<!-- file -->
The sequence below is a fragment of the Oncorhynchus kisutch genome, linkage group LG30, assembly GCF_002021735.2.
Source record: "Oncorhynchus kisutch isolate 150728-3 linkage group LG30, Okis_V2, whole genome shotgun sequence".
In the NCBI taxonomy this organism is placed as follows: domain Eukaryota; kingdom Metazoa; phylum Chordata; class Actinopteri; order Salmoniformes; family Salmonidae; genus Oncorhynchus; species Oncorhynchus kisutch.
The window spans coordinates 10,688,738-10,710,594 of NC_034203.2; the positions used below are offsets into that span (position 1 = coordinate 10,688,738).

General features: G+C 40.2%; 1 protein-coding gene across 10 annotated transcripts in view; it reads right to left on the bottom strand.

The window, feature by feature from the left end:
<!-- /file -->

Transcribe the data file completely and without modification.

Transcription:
The sequence below is a fragment of the Oncorhynchus kisutch genome, linkage group LG30, assembly GCF_002021735.2.
Source record: "Oncorhynchus kisutch isolate 150728-3 linkage group LG30, Okis_V2, whole genome shotgun sequence".
In the NCBI taxonomy this organism is placed as follows: domain Eukaryota; kingdom Metazoa; phylum Chordata; class Actinopteri; order Salmoniformes; family Salmonidae; genus Oncorhynchus; species Oncorhynchus kisutch.
The window spans coordinates 10,688,738-10,710,594 of NC_034203.2; the positions used below are offsets into that span (position 1 = coordinate 10,688,738).

General features: G+C 40.2%; 1 protein-coding gene across 10 annotated transcripts in view; it reads right to left on the bottom strand.

The window, feature by feature from the left end: